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Jolly Solly: Growing Pains

R. Atkins

Since Shimmy had started going to Morah, Yoni was the only child left at home in the mornings. How unfair!

Wednesday, September 21, 2016

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Photo: Shutterstock

S

unny Lanewas a busy place in the mornings. Vans honked impatiently and cars pulled away in a hurry, while on the sidewalk a steady stream of children marched briskly by on their way to school.

Leah Morris was usually the first to leave, as she had a long walk to sem. Chavi, whose school was a little closer, was normally next to go, hurrying along to the corner to meet her friend. Then it was the turn of Moishy Morris and Raffi Rabinowitz, both of whom used the same van. The last of the bigger kids to leave were usually Fishel and Faivish Friedman, who would come racing frantically out of their house as their van driver gave one final, exasperated honk and threatened to leave them behind. There was always a scuffle as each tried to climb onto the van first.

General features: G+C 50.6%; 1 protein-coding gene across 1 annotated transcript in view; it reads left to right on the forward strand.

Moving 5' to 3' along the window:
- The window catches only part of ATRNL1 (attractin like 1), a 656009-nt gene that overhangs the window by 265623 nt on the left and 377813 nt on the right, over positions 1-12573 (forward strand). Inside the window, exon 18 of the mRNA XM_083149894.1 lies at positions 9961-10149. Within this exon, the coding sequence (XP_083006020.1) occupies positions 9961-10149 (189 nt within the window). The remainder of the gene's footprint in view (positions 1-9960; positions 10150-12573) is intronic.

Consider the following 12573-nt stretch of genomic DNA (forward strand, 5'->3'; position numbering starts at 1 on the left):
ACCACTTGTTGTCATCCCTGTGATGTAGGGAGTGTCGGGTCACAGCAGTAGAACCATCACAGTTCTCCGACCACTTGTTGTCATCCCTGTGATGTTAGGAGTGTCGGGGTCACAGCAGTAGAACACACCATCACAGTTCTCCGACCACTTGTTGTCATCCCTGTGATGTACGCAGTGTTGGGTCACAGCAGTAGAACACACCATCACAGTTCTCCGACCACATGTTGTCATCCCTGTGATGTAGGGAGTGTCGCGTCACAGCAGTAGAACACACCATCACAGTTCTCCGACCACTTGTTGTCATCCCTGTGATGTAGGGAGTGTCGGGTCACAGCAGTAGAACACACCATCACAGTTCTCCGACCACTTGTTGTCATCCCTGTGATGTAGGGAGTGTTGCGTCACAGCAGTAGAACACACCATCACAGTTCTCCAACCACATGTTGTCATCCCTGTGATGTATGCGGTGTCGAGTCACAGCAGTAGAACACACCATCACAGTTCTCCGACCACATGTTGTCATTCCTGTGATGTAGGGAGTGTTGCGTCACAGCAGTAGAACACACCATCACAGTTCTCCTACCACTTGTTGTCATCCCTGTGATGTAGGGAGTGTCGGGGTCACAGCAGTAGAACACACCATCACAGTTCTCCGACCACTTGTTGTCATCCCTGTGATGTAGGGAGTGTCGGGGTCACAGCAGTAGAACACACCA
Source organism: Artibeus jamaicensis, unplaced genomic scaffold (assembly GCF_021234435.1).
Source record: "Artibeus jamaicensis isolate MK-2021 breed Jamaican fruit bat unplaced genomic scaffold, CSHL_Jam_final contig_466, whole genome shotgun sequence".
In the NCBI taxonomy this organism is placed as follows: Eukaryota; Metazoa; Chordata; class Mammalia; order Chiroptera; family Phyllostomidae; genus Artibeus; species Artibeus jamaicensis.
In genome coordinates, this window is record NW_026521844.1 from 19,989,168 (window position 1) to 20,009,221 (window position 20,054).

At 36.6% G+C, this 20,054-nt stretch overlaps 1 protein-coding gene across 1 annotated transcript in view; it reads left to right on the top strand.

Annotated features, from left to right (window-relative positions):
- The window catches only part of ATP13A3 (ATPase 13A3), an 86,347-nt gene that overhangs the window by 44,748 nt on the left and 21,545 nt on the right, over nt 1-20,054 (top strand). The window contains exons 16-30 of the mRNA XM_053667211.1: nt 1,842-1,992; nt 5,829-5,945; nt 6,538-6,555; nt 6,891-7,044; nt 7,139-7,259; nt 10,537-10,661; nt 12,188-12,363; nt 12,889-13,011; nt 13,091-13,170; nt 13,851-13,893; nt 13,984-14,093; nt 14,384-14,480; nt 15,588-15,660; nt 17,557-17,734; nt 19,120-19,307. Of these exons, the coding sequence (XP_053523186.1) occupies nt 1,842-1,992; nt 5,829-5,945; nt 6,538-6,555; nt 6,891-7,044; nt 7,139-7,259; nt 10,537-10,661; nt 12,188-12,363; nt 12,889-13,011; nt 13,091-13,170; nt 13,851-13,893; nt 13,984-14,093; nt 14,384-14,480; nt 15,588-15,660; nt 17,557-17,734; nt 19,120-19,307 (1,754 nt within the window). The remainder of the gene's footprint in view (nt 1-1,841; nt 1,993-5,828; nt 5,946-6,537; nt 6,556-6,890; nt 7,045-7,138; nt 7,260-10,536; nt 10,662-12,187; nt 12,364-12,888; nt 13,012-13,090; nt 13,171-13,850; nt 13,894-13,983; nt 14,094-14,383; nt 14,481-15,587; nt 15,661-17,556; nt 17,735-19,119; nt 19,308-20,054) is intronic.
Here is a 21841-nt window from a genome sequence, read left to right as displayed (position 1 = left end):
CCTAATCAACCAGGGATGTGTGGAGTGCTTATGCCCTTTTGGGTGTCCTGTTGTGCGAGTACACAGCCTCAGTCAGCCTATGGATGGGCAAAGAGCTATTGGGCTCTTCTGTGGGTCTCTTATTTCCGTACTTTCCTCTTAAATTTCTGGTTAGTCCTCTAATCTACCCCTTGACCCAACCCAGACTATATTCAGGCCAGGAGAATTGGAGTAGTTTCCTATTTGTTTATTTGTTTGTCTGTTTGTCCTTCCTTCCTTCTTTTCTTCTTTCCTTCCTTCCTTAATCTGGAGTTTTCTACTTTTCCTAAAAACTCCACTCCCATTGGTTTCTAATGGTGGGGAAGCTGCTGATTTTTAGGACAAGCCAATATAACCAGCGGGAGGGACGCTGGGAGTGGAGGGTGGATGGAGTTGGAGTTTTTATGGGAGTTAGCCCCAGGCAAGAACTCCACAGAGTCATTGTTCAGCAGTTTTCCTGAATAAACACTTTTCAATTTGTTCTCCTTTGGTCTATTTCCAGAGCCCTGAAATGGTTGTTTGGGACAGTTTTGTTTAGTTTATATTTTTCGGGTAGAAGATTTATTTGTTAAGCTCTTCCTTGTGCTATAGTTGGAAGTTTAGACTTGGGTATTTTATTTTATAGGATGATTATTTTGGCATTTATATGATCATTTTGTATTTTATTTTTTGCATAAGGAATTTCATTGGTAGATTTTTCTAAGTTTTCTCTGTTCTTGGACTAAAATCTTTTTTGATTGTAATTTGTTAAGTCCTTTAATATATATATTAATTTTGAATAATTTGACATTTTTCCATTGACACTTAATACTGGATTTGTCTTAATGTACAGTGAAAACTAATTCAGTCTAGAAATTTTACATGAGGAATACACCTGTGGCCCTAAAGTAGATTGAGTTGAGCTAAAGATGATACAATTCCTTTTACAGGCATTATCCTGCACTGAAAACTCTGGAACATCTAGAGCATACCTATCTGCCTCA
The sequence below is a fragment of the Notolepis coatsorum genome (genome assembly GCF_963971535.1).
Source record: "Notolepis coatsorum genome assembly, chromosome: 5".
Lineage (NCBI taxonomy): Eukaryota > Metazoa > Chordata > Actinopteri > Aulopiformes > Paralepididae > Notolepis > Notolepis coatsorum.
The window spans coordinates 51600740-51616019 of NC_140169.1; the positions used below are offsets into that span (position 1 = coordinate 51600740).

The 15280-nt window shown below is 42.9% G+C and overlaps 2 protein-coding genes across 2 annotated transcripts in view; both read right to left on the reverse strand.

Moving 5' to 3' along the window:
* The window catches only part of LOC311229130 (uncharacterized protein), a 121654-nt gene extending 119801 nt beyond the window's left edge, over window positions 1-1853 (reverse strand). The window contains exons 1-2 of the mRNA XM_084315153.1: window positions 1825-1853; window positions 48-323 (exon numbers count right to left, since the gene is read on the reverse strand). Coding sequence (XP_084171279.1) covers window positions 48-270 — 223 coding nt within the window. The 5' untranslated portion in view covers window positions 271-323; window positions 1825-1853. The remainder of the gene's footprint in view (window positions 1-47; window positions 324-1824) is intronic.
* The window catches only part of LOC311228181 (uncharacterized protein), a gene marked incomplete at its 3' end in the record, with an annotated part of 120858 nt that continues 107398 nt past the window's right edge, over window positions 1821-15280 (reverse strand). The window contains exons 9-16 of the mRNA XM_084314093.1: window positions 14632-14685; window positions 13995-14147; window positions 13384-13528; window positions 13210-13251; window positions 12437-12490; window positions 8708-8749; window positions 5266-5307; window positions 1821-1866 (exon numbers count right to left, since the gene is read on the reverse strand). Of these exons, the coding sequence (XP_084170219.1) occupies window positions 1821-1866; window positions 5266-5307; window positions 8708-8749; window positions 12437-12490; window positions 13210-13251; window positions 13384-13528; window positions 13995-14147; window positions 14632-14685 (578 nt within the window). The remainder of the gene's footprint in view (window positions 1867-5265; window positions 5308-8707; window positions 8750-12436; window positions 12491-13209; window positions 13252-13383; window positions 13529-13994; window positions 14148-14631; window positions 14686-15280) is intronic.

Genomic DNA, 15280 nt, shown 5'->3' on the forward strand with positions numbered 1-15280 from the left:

After that there would be a lull, and then came the younger children: Miriam Morris walking with Mommy around the corner to Morah Shulamis, chatting nineteen to the dozen; and Shimmy Rabinowitz, trotting along with his father to a different morah, after waving goodbye to his baby brother Yoni. Shimmy had just started going to Morah for the first time a few days ago, and still felt very big and grand.

Then suddenly the road would turn quiet. This was Mr. Krankowitz’s cue to heave a sigh of relief and come out to check on his prized rose bushes, grumbling under his breath about how all the noise wasn’t doing them any good.

This was also when Yoni Rabinowitz would start following his mother around as she got to work in the kitchen, babbling away in baby language. 

 

“Gorrah, gorrah!” he would chirp cheerfully.

“Yes, dear,” Mommy would reply in a friendly manner as she washed the breakfast dishes. “Gorrah gorrah to you too.”

But this morning things were different. Yoni had suddenly come to a realization — and it wasn’t a pleasant one. It had suddenly struck him that, since Shimmy had started going to Morah, he was the only child left at home in the mornings. How unfair!

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